[Originally posted on 1/18/18 by highestheightsblog]

Discomfort is painful;

Discomfort is liberating.

A more subtle (but possibly more profound) method to adjust one’s response to discomfort – be it emotional, cognitive, interpersonal, etc. – is to directly work with the discomfort itself. Again, there are many ways of doing this, but here is yet another…

First, before you decide to open-up and turn-toward discomfort (be it mental distress, intense emotional experiences, recurrent disturbing thoughts/views, etc. [it should be said that if thoughts, views, or memories are overwhelmingly intrusive, seeking the help of a trained therapist would be advisable]), determine in what way an anchor of comfort or peace can be accessed with relative ease in the event that you find yourself too far in the “territory” of distress. Some common examples include:

deep breathing (deeply inhaling, and slowly and completely exhaling 3-5 times); giving the overthinking mind something to do (called a cognitive redirection: e.g. counting down from 50 or so by 3’s, 7’s, or 9’s); or some variation of progressive muscle relaxation (maybe a topic for another post, but a quick “googling” will give you a good idea of what it is).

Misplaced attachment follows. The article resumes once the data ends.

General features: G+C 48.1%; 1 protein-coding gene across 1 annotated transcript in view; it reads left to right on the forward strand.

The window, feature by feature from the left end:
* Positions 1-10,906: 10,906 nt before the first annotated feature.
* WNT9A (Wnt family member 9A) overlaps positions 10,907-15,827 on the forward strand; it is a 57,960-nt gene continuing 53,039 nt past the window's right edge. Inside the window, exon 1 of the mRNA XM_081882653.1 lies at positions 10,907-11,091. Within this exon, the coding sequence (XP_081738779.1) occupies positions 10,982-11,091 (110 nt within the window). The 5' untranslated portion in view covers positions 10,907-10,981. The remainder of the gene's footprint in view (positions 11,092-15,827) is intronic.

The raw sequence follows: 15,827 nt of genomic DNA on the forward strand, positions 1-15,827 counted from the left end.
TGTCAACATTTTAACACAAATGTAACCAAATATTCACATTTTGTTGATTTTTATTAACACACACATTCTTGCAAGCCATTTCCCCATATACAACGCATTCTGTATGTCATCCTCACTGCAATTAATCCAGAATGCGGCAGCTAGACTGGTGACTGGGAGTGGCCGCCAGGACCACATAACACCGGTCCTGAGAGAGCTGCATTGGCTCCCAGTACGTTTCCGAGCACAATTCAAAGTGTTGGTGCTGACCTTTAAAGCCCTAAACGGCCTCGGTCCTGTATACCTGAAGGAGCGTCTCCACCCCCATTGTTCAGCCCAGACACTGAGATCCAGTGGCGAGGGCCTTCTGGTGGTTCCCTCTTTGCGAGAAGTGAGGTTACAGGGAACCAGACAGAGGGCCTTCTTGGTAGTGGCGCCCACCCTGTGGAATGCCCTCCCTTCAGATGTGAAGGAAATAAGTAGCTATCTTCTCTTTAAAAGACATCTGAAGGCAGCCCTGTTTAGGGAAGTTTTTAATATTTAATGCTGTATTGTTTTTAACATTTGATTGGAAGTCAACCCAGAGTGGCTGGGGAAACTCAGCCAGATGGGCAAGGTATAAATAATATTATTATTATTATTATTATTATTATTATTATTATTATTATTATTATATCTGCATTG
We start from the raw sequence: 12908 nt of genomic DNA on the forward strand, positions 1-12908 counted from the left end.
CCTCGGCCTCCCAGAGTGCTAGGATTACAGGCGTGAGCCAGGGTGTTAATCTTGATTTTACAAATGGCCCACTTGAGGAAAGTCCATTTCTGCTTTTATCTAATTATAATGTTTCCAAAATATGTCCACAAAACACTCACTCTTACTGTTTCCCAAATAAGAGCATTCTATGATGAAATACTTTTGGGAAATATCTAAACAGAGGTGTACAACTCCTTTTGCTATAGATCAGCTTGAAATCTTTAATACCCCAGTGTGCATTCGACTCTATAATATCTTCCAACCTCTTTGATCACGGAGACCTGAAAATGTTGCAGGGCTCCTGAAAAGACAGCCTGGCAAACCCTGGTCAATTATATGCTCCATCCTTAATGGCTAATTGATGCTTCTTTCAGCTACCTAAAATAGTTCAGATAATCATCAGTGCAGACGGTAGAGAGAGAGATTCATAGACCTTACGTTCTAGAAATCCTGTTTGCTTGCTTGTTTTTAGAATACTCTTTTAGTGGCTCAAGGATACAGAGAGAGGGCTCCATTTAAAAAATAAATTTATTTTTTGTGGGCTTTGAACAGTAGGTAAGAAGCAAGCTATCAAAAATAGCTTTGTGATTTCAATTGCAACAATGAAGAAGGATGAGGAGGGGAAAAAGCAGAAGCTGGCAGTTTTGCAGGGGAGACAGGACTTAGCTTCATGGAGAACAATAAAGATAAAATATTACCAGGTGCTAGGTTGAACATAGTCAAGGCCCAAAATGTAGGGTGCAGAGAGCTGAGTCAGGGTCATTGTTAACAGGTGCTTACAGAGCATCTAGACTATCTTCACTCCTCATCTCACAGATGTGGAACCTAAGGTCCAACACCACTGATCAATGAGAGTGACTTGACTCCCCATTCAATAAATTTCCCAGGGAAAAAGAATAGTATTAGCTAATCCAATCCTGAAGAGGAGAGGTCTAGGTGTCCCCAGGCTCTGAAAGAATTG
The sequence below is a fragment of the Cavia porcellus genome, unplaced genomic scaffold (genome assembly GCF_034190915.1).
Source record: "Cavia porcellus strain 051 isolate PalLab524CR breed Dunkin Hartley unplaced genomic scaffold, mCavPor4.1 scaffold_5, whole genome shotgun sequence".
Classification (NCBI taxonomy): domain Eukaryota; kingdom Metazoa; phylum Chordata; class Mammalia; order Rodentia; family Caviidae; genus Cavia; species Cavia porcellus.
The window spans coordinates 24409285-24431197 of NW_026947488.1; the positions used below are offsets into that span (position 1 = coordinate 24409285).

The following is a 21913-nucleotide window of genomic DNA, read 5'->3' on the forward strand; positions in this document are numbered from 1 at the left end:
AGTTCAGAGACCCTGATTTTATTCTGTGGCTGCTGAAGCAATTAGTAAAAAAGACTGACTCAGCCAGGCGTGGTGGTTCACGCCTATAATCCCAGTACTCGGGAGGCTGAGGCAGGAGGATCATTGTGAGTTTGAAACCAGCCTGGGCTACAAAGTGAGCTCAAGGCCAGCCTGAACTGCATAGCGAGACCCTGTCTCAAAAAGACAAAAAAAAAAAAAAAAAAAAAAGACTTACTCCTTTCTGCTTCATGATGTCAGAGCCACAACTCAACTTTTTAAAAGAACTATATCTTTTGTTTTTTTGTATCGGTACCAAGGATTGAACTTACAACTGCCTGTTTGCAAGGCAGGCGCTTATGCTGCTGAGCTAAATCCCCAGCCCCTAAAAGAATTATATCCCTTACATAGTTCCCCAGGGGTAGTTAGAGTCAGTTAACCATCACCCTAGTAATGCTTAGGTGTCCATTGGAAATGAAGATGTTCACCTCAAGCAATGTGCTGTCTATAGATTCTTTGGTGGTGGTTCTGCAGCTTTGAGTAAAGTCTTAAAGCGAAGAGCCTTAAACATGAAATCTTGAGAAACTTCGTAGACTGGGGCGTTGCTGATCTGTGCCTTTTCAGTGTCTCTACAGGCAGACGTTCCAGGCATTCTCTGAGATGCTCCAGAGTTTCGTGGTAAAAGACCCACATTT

Secondly, as you continue to approach the experience of the identified discomfort, give it a name.

Naming or labeling a mental/emotional experience can lead to a taming of that experience – we become more aware of it and gain more control over our response to it.

This will also give you some way to consciously relate directly to the experience (“externalizing” it, in a sense) rather than unconsciously identifying with it.

Lastly, observing the experience in all of its detail: through the watchful examination of the spatial landscape and temporal landscape of experience…

As an experience arises, notice its size, shape, texture, color, speed, direction, expansion-contraction through space, and the location of its arising and passing [spatial landscape – how it’s “mapped” onto the psycho-physical system];

while also recognizing the threshold of its arising, the moment it emerges, the way it grows in intensity, its expansion-contraction over time, its diminishing, and its vanishing [temporal landscape – the “timeline“ of an experience’s birth, life, and expiration].

It may take some practice, but eventually the idea is that those pesky (and sometimes downright terrifying) discomforts-of-mind that block us from fully feeling the wonder of each moment will begin to be recognized as both sources of necessary pain and lenses through which we can access the background positive-potential inherent in every experience.

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